A Story of Pre-mature Baby and Weight Issue
In July 2020, I was blessed with a baby daughter, delivered in the midst of a pandemic. I am a doctor (I used to work as an RMO in Mumbai), but I quit in December 2019 owing to severe nausea and giddiness caused by pregnancy. In January 2020, we returned to my husband’s native home. Everything had been well up until that point. Because of the lack of medical facilities in our village, I had no intention of giving birth there. When I returned to Mumbai in March, the first lockdown began within a week.
Meanwhile, my husband returned to the merchant navy for a six-month assignment in February. After retirement, both my in-laws and parents moved back to their hometowns. My brother works for ONGC and has responsibilities that need him to travel.
No one could come and stay with me because of the restrictions, and neighbours were also afraid, which wasn’t their fault; they didn’t want me to get sick while I was pregnant.
I finally decided to live in my native place till the situation came under control and I made the required arrangements, and I returned to my home in May. Until then, no gynaecologist was willing to provide a one-on-one examination unless needed. They just wanted to keep track of my health and the weight gain and other symptoms, trimester by trimester, which were up to mark. I was healthily gaining weight.
Because I travelled from Mumbai, no private practitioner was willing to take my case (high alert zone ). Only one USG could be done in an institution level hospital in KARAD (a 1.5-hour drive from my home). We learned that the baby was borderline average weight and that all other markers were within normal limits. Many babies gain weight in the third trimester. My doctor advised me to keep a close eye on my weight. That is exactly what I did. In the third trimester, I gained 6 kilogrammes. Throughout, the baby’s movement and other aspects are normal.
When I got my EDD, I went to get an ultrasound and found out that the baby was IUGR and in distress and that I needed an emergency cesarian. It’s finished; I took my baby in my arms, weighing 1900 grams, otherwise healthy but underweight. Frustration brought tears to my eyes. I kept track of many pregnant women, gave them the nutrients they required, and prescribed them the medications they needed. Due to lockdown, I couldn’t keep track of my baby and couldn’t deliver a healthy baby. God is kind; he kept my baby alive in this tense situation.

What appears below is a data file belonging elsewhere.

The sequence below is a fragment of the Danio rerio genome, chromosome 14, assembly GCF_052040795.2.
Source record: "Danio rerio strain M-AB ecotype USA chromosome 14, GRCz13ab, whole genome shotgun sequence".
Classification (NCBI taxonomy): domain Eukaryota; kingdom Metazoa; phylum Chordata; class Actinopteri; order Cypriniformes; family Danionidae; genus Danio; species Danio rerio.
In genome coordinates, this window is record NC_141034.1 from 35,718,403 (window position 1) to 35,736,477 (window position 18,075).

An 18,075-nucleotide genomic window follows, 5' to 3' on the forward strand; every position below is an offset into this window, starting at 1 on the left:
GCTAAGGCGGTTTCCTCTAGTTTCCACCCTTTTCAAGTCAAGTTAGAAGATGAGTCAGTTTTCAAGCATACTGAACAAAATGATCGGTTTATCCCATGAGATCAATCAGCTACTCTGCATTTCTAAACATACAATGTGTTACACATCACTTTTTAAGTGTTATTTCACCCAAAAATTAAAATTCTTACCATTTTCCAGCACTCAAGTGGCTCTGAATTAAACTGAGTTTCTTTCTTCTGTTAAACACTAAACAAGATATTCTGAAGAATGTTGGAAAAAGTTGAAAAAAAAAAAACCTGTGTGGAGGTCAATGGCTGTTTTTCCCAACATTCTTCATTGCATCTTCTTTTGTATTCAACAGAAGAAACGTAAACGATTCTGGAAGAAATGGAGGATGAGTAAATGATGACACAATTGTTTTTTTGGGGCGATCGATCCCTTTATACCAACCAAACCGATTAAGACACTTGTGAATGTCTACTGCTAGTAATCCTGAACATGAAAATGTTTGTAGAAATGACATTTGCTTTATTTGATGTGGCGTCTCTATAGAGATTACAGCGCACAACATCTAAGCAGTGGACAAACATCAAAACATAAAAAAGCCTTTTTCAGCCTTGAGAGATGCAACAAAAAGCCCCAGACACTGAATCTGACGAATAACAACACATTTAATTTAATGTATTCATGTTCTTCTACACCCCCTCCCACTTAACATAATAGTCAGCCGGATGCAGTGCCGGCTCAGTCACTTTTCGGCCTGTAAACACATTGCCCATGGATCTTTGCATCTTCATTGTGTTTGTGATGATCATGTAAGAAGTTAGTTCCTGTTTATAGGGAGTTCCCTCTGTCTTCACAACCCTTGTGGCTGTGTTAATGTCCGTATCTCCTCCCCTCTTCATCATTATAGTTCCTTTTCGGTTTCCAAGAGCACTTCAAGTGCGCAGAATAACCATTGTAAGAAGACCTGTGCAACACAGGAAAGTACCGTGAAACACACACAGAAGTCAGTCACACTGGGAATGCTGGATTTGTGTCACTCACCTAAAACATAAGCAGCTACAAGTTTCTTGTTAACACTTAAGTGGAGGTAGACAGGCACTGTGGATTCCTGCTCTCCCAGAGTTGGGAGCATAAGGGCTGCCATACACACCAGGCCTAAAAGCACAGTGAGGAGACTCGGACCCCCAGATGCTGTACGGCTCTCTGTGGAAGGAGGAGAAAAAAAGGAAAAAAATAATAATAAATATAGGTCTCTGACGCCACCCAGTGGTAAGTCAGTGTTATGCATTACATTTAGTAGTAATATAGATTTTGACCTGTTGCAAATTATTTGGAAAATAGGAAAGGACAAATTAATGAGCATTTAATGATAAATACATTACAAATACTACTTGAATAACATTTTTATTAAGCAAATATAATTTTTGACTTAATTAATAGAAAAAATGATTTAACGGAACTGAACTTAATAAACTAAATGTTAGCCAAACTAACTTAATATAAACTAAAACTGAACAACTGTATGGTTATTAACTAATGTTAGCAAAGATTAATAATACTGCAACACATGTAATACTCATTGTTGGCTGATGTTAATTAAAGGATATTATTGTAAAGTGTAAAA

But it was only then that our problems began. Bullying a mother because her child is underweight is the cruellest act imaginable. When my baby was one month old, we returned to Mumbai to seek medical guidance. Without any supplements, my baby tripled her birth weight in 8 months. Breastfeeding exclusively for the first six months, then baby-led weaning. We were overjoyed. But later, she developed a urinary tract infection (UTI). And for about six months, the weight was stuck between 5.8 and 6.2 kg. Based on her birth weight and health, her paediatrician (30 years of expertise) keeps telling me she’s fine. She nailed all one of her benchmarks at that age. At the age of 19 months, she weighs 7.3 kg. Can speak about 50 words, a few two-word sentences, identify over 20 birds and animals, ten modes of transportation, and imitate anything. She eats with her hands and knows how to eat with a spoon, and she can flip the pages of both baby board books and regular books. TV and cell phones are the two things that pique his interest the least. But only two people are happy due to all of this: me and her paediatrician. The rest of the world is only concerned about her weight.
I overheard phrases like, “Don’t you feed her anything?” “Stop breastfeeding, and she’ll eat.” She’s so frail.”, “Ask your paediatrician to prescribe tonics for her because she’s so frail.” Are you uninterested in her? You should compel the doctor to prescribe tonics or weight-gain medications for her.”
These remarks make me feel ill. How can people claim that her leanness is due to her mother’s failure to feed her child properly? Even after I explained her birth condition and physicians’ advice, they insisted that I give her weight increase meds/remedies. Society must modify its thinking and recognise that a healthy newborn does not automatically imply a plump baby.
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